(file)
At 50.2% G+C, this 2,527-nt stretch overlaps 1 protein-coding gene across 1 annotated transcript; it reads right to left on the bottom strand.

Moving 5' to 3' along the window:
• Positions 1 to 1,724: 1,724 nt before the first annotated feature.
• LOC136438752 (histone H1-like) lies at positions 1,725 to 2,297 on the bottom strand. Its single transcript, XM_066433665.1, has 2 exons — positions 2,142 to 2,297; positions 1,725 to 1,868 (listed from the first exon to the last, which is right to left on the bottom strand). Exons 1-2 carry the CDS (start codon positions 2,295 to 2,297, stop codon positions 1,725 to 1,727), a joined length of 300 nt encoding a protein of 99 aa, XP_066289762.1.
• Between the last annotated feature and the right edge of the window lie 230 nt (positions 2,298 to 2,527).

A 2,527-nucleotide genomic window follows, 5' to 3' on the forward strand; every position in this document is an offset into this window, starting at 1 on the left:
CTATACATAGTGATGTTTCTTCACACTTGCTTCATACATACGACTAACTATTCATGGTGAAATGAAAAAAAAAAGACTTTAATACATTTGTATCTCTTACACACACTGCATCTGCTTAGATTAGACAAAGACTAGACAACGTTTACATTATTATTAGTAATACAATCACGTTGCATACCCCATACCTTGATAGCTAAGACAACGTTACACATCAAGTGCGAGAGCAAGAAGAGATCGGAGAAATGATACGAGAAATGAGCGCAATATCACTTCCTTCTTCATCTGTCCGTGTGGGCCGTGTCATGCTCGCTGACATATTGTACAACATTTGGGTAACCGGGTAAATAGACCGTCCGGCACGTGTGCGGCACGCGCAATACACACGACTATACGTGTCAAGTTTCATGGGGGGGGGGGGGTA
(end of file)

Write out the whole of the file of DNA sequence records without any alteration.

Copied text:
At 50.2% G+C, this 2,527-nt stretch overlaps 1 protein-coding gene across 1 annotated transcript; it reads right to left on the bottom strand.

Moving 5' to 3' along the window:
• Positions 1 to 1,724: 1,724 nt before the first annotated feature.
• LOC136438752 (histone H1-like) lies at positions 1,725 to 2,297 on the bottom strand. Its single transcript, XM_066433665.1, has 2 exons — positions 2,142 to 2,297; positions 1,725 to 1,868 (listed from the first exon to the last, which is right to left on the bottom strand). Exons 1-2 carry the CDS (start codon positions 2,295 to 2,297, stop codon positions 1,725 to 1,727), a joined length of 300 nt encoding a protein of 99 aa, XP_066289762.1.
• Between the last annotated feature and the right edge of the window lie 230 nt (positions 2,298 to 2,527).

A 2,527-nucleotide genomic window follows, 5' to 3' on the forward strand; every position in this document is an offset into this window, starting at 1 on the left:
CTATACATAGTGATGTTTCTTCACACTTGCTTCATACATACGACTAACTATTCATGGTGAAATGAAAAAAAAAAGACTTTAATACATTTGTATCTCTTACACACACTGCATCTGCTTAGATTAGACAAAGACTAGACAACGTTTACATTATTATTAGTAATACAATCACGTTGCATACCCCATACCTTGATAGCTAAGACAACGTTACACATCAAGTGCGAGAGCAAGAAGAGATCGGAGAAATGATACGAGAAATGAGCGCAATATCACTTCCTTCTTCATCTGTCCGTGTGGGCCGTGTCATGCTCGCTGACATATTGTACAACATTTGGGTAACCGGGTAAATAGACCGTCCGGCACGTGTGCGGCACGCGCAATACACACGACTATACGTGTCAAGTTTCATGGGGGGGGGGGGGTA